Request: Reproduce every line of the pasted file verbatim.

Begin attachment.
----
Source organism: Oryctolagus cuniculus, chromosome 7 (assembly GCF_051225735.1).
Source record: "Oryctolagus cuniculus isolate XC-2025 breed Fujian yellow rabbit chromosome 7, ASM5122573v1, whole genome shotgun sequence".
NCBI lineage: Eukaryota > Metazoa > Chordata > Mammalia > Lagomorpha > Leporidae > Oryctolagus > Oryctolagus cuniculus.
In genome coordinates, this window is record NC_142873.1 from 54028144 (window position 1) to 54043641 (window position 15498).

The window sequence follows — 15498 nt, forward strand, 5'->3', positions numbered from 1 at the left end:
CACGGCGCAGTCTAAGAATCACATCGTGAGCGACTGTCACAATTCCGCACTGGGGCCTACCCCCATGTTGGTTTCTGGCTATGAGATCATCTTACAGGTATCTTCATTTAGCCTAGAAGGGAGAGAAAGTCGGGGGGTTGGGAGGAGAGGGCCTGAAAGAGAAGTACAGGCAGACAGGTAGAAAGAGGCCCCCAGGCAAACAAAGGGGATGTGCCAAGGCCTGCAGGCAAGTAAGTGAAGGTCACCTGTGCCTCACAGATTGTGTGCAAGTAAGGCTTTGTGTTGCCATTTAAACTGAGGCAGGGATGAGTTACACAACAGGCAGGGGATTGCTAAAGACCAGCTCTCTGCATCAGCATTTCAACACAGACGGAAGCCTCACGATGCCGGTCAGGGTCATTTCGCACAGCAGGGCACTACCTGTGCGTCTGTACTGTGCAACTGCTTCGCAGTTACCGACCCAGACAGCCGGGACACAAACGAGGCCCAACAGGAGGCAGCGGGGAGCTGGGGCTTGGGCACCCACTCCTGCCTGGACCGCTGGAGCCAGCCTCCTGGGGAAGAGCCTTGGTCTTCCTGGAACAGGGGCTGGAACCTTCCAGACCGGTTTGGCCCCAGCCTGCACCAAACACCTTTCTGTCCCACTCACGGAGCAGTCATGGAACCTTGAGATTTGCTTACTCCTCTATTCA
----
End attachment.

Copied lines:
Source organism: Oryctolagus cuniculus, chromosome 7 (assembly GCF_051225735.1).
Source record: "Oryctolagus cuniculus isolate XC-2025 breed Fujian yellow rabbit chromosome 7, ASM5122573v1, whole genome shotgun sequence".
NCBI lineage: Eukaryota > Metazoa > Chordata > Mammalia > Lagomorpha > Leporidae > Oryctolagus > Oryctolagus cuniculus.
In genome coordinates, this window is record NC_142873.1 from 54028144 (window position 1) to 54043641 (window position 15498).

The window sequence follows — 15498 nt, forward strand, 5'->3', positions numbered from 1 at the left end:
CACGGCGCAGTCTAAGAATCACATCGTGAGCGACTGTCACAATTCCGCACTGGGGCCTACCCCCATGTTGGTTTCTGGCTATGAGATCATCTTACAGGTATCTTCATTTAGCCTAGAAGGGAGAGAAAGTCGGGGGGTTGGGAGGAGAGGGCCTGAAAGAGAAGTACAGGCAGACAGGTAGAAAGAGGCCCCCAGGCAAACAAAGGGGATGTGCCAAGGCCTGCAGGCAAGTAAGTGAAGGTCACCTGTGCCTCACAGATTGTGTGCAAGTAAGGCTTTGTGTTGCCATTTAAACTGAGGCAGGGATGAGTTACACAACAGGCAGGGGATTGCTAAAGACCAGCTCTCTGCATCAGCATTTCAACACAGACGGAAGCCTCACGATGCCGGTCAGGGTCATTTCGCACAGCAGGGCACTACCTGTGCGTCTGTACTGTGCAACTGCTTCGCAGTTACCGACCCAGACAGCCGGGACACAAACGAGGCCCAACAGGAGGCAGCGGGGAGCTGGGGCTTGGGCACCCACTCCTGCCTGGACCGCTGGAGCCAGCCTCCTGGGGAAGAGCCTTGGTCTTCCTGGAACAGGGGCTGGAACCTTCCAGACCGGTTTGGCCCCAGCCTGCACCAAACACCTTTCTGTCCCACTCACGGAGCAGTCATGGAACCTTGAGATTTGCTTACTCCTCTATTCA